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New Zealand

Fighting Disease

ؾ's Mental Health Program awarded fellowships to journalists in New Zealand from 2001 to 2006. A development of the Ministry of Health's interest in anti-stigma efforts, the international fellowship program was established under the leadership of Raymond Nairn of the University of Auckland.

+Fellowships for Mental Health Journalism

As part of the , the Carter Center's Mental Health Program awarded fellowships to journalists in New Zealand from 2001 to 2006.  Building on the Ministry of Health's interest in anti-stigma efforts, the international fellowship program was established with support from Carterunder the leadership of Raymond Nairn of the University of Auckland.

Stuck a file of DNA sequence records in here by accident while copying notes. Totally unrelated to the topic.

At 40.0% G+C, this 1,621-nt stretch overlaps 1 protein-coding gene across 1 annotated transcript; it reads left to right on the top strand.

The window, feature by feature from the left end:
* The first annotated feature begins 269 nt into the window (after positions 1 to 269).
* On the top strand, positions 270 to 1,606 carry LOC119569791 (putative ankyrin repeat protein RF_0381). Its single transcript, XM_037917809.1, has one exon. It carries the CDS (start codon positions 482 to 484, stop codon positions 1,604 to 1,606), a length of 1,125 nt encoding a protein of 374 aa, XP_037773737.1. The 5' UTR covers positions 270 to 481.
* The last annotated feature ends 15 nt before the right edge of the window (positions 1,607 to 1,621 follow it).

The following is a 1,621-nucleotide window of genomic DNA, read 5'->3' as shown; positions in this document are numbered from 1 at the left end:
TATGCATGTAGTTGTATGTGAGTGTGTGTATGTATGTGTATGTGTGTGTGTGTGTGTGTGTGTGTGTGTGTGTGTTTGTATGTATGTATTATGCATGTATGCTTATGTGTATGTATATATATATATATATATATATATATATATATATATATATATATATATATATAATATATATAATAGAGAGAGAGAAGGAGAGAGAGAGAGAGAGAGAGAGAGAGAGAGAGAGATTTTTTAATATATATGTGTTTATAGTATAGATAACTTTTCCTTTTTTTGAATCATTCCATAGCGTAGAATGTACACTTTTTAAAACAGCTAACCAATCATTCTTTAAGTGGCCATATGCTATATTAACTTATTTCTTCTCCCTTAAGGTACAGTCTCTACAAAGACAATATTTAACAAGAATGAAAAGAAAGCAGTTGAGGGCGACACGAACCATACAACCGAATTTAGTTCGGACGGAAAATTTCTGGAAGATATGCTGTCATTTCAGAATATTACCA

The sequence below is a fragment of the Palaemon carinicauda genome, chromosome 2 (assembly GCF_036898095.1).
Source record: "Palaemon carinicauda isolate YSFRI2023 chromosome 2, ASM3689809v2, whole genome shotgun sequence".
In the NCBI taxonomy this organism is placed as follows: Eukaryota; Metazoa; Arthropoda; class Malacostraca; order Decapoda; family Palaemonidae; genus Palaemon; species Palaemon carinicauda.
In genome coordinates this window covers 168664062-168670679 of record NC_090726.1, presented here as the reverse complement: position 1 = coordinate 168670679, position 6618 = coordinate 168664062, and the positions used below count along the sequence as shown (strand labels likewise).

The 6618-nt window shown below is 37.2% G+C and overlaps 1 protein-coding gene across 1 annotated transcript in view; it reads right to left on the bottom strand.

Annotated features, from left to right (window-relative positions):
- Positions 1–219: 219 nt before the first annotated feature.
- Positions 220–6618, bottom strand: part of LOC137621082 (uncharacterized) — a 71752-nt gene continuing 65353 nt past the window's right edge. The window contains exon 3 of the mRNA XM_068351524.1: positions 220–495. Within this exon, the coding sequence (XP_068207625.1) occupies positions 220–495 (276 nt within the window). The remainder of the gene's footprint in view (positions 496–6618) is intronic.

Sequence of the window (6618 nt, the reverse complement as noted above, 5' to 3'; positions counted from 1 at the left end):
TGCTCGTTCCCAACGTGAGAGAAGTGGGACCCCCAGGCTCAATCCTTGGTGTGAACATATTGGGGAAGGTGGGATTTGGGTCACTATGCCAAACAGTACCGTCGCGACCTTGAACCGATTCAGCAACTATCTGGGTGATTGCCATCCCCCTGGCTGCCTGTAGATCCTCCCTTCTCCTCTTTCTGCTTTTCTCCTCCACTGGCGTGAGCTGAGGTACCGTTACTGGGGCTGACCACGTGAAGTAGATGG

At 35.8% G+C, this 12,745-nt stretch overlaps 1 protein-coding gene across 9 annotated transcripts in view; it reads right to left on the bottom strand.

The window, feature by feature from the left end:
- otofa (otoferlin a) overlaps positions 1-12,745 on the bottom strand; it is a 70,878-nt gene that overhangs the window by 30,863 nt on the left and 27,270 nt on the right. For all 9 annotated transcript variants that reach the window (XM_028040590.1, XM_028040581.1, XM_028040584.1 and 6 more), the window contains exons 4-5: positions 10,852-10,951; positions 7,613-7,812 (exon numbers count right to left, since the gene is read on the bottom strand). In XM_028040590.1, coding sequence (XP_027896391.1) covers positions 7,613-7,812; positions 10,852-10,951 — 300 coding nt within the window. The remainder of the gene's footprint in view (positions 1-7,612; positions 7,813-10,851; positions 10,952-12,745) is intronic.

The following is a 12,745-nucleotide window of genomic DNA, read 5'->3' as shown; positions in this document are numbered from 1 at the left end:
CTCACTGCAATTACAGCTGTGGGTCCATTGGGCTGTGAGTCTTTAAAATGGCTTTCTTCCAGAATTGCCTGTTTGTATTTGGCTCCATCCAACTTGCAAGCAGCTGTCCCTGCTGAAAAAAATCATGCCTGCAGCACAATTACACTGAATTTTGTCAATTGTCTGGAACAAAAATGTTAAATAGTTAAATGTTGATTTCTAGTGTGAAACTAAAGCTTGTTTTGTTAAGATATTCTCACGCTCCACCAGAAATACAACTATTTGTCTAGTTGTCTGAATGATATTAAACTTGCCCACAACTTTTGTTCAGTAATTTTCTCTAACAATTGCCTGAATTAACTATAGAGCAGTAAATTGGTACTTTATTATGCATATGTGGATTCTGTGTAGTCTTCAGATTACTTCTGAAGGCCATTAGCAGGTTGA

The fellowship program provides stipends and expert training to journalists to report on topics related to mental health or mental illnesses. The primary goal is to increase accurate reporting on mental health issues and decrease incorrect, stereotypical information.

During the Carter Center's involvement in New Zealand, 10 journalists received fellowships to study topics such as Maori mental health and the challenges to delivering mental health services to a multiethnic population.

The self-sustaining New Zealand Mental Health Media Grants program, established in 2006, assumed the Carter Center's responsibilities in the country. The Mental Health Foundation of New Zealand and the national anti-stigma campaign "Like Minds, Like Mine" are co-creators and supporters of the program.

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